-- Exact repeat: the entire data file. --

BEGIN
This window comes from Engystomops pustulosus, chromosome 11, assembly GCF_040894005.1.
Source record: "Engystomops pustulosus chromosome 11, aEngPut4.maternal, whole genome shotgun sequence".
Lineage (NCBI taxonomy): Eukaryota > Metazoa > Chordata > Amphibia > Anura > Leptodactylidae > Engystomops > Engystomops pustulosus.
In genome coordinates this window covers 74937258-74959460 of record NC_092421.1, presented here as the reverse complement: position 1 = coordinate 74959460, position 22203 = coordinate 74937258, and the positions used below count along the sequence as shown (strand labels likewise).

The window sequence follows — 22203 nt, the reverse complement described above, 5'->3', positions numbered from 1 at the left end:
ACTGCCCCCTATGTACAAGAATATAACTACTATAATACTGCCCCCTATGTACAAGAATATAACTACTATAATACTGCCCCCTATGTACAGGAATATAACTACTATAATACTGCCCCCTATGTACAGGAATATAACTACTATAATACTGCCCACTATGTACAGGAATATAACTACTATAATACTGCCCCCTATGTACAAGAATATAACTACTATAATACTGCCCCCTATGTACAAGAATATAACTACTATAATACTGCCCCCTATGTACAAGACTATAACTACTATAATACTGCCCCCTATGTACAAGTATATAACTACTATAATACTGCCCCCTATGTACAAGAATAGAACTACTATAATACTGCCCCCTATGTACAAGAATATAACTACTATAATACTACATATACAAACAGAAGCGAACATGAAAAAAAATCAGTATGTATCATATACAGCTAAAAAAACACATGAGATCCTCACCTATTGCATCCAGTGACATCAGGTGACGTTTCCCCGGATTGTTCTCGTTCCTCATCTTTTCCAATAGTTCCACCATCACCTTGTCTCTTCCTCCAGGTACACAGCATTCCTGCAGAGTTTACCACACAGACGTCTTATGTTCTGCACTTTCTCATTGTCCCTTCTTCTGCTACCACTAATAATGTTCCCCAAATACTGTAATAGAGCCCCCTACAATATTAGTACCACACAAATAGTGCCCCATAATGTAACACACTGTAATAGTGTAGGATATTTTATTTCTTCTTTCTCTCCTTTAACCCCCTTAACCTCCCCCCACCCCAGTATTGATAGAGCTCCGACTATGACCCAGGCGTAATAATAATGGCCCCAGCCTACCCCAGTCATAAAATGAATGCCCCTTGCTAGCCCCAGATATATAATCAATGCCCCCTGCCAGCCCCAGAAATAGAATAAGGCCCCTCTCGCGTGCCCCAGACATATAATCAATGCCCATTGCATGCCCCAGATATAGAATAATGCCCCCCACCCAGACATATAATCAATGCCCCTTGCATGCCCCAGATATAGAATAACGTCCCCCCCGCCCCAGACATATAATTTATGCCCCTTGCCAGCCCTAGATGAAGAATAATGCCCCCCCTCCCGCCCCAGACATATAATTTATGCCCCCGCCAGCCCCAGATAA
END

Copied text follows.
This window comes from Engystomops pustulosus, chromosome 11, assembly GCF_040894005.1.
Source record: "Engystomops pustulosus chromosome 11, aEngPut4.maternal, whole genome shotgun sequence".
Lineage (NCBI taxonomy): Eukaryota > Metazoa > Chordata > Amphibia > Anura > Leptodactylidae > Engystomops > Engystomops pustulosus.
In genome coordinates this window covers 74937258-74959460 of record NC_092421.1, presented here as the reverse complement: position 1 = coordinate 74959460, position 22203 = coordinate 74937258, and the positions used below count along the sequence as shown (strand labels likewise).

The window sequence follows — 22203 nt, the reverse complement described above, 5'->3', positions numbered from 1 at the left end:
ACTGCCCCCTATGTACAAGAATATAACTACTATAATACTGCCCCCTATGTACAAGAATATAACTACTATAATACTGCCCCCTATGTACAGGAATATAACTACTATAATACTGCCCCCTATGTACAGGAATATAACTACTATAATACTGCCCACTATGTACAGGAATATAACTACTATAATACTGCCCCCTATGTACAAGAATATAACTACTATAATACTGCCCCCTATGTACAAGAATATAACTACTATAATACTGCCCCCTATGTACAAGACTATAACTACTATAATACTGCCCCCTATGTACAAGTATATAACTACTATAATACTGCCCCCTATGTACAAGAATAGAACTACTATAATACTGCCCCCTATGTACAAGAATATAACTACTATAATACTACATATACAAACAGAAGCGAACATGAAAAAAAATCAGTATGTATCATATACAGCTAAAAAAACACATGAGATCCTCACCTATTGCATCCAGTGACATCAGGTGACGTTTCCCCGGATTGTTCTCGTTCCTCATCTTTTCCAATAGTTCCACCATCACCTTGTCTCTTCCTCCAGGTACACAGCATTCCTGCAGAGTTTACCACACAGACGTCTTATGTTCTGCACTTTCTCATTGTCCCTTCTTCTGCTACCACTAATAATGTTCCCCAAATACTGTAATAGAGCCCCCTACAATATTAGTACCACACAAATAGTGCCCCATAATGTAACACACTGTAATAGTGTAGGATATTTTATTTCTTCTTTCTCTCCTTTAACCCCCTTAACCTCCCCCCACCCCAGTATTGATAGAGCTCCGACTATGACCCAGGCGTAATAATAATGGCCCCAGCCTACCCCAGTCATAAAATGAATGCCCCTTGCTAGCCCCAGATATATAATCAATGCCCCCTGCCAGCCCCAGAAATAGAATAAGGCCCCTCTCGCGTGCCCCAGACATATAATCAATGCCCATTGCATGCCCCAGATATAGAATAATGCCCCCCACCCAGACATATAATCAATGCCCCTTGCATGCCCCAGATATAGAATAACGTCCCCCCCGCCCCAGACATATAATTTATGCCCCTTGCCAGCCCTAGATGAAGAATAATGCCCCCCCTCCCGCCCCAGACATATAATTTATGCCCCCGCCAGCCCCAGATAA